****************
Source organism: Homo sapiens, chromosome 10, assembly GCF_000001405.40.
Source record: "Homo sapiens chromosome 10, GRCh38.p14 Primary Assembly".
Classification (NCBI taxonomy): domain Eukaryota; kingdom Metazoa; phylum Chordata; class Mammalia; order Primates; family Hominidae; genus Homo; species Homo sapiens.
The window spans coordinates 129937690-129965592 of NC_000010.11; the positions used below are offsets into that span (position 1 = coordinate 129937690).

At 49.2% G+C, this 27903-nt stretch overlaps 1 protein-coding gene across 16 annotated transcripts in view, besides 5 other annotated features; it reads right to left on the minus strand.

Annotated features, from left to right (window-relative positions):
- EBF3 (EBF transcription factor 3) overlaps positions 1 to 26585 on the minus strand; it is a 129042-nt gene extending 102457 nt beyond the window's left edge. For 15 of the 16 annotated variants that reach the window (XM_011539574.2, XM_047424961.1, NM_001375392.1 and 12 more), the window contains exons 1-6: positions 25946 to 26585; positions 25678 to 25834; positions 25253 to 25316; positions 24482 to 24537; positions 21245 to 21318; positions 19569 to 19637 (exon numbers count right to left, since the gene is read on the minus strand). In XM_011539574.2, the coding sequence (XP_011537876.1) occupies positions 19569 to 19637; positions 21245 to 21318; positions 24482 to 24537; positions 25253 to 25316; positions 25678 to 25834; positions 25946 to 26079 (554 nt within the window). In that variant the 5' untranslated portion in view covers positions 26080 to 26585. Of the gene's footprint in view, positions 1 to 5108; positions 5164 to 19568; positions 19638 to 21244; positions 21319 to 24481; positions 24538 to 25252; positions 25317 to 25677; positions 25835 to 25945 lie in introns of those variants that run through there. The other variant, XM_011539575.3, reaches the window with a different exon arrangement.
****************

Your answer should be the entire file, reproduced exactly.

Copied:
Source organism: Homo sapiens, chromosome 10, assembly GCF_000001405.40.
Source record: "Homo sapiens chromosome 10, GRCh38.p14 Primary Assembly".
Classification (NCBI taxonomy): domain Eukaryota; kingdom Metazoa; phylum Chordata; class Mammalia; order Primates; family Hominidae; genus Homo; species Homo sapiens.
The window spans coordinates 129937690-129965592 of NC_000010.11; the positions used below are offsets into that span (position 1 = coordinate 129937690).

At 49.2% G+C, this 27903-nt stretch overlaps 1 protein-coding gene across 16 annotated transcripts in view, besides 5 other annotated features; it reads right to left on the minus strand.

Annotated features, from left to right (window-relative positions):
- EBF3 (EBF transcription factor 3) overlaps positions 1 to 26585 on the minus strand; it is a 129042-nt gene extending 102457 nt beyond the window's left edge. For 15 of the 16 annotated variants that reach the window (XM_011539574.2, XM_047424961.1, NM_001375392.1 and 12 more), the window contains exons 1-6: positions 25946 to 26585; positions 25678 to 25834; positions 25253 to 25316; positions 24482 to 24537; positions 21245 to 21318; positions 19569 to 19637 (exon numbers count right to left, since the gene is read on the minus strand). In XM_011539574.2, the coding sequence (XP_011537876.1) occupies positions 19569 to 19637; positions 21245 to 21318; positions 24482 to 24537; positions 25253 to 25316; positions 25678 to 25834; positions 25946 to 26079 (554 nt within the window). In that variant the 5' untranslated portion in view covers positions 26080 to 26585. Of the gene's footprint in view, positions 1 to 5108; positions 5164 to 19568; positions 19638 to 21244; positions 21319 to 24481; positions 24538 to 25252; positions 25317 to 25677; positions 25835 to 25945 lie in introns of those variants that run through there. The other variant, XM_011539575.3, reaches the window with a different exon arrangement.